Ongoing Research Projects
MS Incidence and Natural History Study
The NZ MS incidence study began recruitment in 2012. The aim of the study was to prospectively identify all persons who were either diagnosed with MS or had a first demyelinating event (FDE) between June 1st 2012 and May 31st 2014. In addition all patients continue to be assessed at entry, and at six monthly intervals for five years to examine the effect of factors such as gender, ethnicity, latitude, smoking, maternal age, age at onset of symptoms, phenotype as well as use of disease modifying medications on disease activity and severity measured at entry, two and five years. The preliminary findings of the study have been presented at the joint American and European Committee for the Treatment and Research in Multiple Sclerosis in Boston, USA, Spetember 2014. The complete results of study are expected to be published in late 2016.
PreVANZ Vit D study
This is a trial of Vit D supplementation in patients following their first episode of demyelination (first relapse) being conducted in collaboration with Multiple Sclerosis Research Australia (MSRA). This trial compares three different dosages of Vit D against a placebo and participants will take the medication for 48 weeks. We will then analyse whether the treatment delays the likelihood of further relapses and whether it prevents new areas of inflammation as seen on MRI. This is the first scientifically based study of the effects of Vit D on MS to have been done anywhere in the world.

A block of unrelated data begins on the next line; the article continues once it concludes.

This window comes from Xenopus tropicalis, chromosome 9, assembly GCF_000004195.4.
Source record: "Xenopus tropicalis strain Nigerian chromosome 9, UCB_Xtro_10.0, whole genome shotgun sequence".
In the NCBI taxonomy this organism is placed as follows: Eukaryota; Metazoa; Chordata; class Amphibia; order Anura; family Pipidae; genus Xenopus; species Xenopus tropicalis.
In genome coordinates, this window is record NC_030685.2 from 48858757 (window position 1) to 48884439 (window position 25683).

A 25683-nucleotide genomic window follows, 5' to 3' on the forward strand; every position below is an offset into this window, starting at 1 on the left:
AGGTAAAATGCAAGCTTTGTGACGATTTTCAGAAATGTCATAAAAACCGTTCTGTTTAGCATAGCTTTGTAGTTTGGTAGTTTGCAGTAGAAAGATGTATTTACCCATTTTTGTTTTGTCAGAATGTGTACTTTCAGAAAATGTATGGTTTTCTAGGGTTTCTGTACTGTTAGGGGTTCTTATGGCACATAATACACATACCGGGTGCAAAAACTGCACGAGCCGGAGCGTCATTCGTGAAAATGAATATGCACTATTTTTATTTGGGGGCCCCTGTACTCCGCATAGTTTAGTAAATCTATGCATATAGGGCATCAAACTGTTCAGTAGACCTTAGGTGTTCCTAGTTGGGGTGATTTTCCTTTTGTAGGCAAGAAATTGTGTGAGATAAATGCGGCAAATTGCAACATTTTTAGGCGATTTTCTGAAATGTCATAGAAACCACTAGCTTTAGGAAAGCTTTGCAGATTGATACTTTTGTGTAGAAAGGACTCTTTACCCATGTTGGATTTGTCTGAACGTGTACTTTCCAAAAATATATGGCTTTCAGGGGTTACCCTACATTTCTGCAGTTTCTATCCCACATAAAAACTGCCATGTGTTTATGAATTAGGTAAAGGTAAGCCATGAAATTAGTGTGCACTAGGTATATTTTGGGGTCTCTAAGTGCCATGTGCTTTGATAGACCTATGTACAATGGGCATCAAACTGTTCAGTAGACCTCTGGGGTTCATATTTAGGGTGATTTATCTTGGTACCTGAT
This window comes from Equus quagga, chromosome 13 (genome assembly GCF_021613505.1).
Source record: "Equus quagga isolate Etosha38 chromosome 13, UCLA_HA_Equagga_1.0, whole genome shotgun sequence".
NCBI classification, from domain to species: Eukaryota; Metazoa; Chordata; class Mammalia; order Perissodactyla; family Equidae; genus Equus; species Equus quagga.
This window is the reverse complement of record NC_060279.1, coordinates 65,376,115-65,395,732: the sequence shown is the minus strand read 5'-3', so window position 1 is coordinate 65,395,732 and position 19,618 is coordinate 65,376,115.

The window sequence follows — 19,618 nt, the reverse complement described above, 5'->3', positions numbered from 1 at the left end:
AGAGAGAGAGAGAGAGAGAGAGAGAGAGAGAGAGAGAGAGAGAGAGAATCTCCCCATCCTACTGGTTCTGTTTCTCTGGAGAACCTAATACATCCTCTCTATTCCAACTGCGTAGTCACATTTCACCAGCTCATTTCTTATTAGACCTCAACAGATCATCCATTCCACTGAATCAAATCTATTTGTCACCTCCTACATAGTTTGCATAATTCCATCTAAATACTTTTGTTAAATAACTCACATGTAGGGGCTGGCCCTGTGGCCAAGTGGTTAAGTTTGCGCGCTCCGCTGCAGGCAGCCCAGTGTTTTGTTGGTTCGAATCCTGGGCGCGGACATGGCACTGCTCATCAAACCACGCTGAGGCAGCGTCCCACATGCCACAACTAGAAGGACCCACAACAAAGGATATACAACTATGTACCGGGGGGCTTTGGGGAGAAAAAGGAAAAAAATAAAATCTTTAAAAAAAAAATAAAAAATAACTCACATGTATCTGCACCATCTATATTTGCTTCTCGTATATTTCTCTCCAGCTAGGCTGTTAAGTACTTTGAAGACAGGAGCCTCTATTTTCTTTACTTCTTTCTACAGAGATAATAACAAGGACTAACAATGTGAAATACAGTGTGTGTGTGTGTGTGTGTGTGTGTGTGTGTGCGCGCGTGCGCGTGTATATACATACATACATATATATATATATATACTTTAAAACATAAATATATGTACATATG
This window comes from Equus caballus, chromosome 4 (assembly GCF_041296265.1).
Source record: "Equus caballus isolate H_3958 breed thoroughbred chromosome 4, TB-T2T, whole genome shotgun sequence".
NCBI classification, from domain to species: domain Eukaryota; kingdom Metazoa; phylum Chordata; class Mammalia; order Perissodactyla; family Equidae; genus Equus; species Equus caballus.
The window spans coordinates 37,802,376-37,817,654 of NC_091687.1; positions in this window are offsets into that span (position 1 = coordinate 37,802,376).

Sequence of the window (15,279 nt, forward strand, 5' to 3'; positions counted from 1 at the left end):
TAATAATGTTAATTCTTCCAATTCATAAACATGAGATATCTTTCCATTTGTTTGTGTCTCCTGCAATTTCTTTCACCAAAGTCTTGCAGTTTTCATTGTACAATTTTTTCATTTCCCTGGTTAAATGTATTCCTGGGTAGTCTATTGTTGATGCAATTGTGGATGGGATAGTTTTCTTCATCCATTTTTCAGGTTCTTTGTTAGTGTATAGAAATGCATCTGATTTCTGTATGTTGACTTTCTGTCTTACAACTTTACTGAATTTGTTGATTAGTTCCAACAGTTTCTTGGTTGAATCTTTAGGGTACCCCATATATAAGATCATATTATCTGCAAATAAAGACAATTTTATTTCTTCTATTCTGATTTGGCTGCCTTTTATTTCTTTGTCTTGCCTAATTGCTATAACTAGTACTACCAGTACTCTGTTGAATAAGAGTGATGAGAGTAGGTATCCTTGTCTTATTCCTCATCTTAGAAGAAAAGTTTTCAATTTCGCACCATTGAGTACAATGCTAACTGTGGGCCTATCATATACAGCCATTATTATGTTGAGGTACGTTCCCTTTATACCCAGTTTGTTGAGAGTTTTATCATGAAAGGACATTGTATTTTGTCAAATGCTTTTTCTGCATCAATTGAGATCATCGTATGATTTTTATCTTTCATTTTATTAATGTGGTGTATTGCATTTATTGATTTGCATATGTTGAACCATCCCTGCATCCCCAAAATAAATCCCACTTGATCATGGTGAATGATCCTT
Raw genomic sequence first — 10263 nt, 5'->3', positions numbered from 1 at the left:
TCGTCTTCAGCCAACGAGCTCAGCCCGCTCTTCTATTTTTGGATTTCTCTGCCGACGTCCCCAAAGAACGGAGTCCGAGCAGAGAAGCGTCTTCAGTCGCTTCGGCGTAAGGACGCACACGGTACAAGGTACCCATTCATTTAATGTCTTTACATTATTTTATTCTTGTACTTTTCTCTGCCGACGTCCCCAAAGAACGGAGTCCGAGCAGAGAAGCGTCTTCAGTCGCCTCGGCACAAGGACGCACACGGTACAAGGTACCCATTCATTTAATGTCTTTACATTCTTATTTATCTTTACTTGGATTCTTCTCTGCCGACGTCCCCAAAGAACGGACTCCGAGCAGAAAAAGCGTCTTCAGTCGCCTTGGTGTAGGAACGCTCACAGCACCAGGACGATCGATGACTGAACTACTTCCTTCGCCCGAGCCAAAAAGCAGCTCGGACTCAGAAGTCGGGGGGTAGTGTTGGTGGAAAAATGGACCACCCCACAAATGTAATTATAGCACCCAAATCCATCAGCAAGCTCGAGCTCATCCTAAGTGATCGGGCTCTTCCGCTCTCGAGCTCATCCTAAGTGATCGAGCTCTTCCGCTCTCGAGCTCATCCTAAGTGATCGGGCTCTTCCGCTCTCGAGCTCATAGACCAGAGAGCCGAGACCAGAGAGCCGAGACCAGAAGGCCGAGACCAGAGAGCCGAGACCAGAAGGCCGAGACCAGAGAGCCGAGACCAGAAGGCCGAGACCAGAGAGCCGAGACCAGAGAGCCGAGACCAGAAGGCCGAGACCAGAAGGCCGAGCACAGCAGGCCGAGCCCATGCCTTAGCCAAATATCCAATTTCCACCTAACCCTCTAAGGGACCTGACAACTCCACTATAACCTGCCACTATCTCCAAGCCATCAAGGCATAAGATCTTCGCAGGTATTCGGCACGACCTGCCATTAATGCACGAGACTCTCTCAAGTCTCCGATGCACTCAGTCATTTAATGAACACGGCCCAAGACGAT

Completed Research Projects
New Zealand National MS Prevalence Study
This study was conducted between 2006 and 2010 following a successful joint partnership grant from the Health Research Council of New Zealand and the Multiple Sclerosis Society of New Zealand (Partnership Grant HRC MS 05 524). The major findings of the study were published in 2010 in the prestigious international “Multiple Sclerosis Journal”. In summary, the study showed that New Zealand has a high overall MS prevalence of 73.1 per 100,000 population. Prevalence within Maori was significantly lower (24.2 per 100,000 population) than in non-Maori population (81.6 per 100,000 population). The study confirmed a 3 fold increase in prevalence rate between the north and south of the country.
This project arose out of the NZ Prevalence Study in 2006 when approximately 2,000 participants in the prevalence study kindly agreed to participate in an international gene study. Each provided a saliva sample. The ANZgene project identified two previously unknown genes in MS and lead to a publication in the prestigious journal Nature Genetics.
Magnetic Resonance Imaging (MRI) in MS study
The aim of this study was to identify MRI based prognostic markers for MS disease.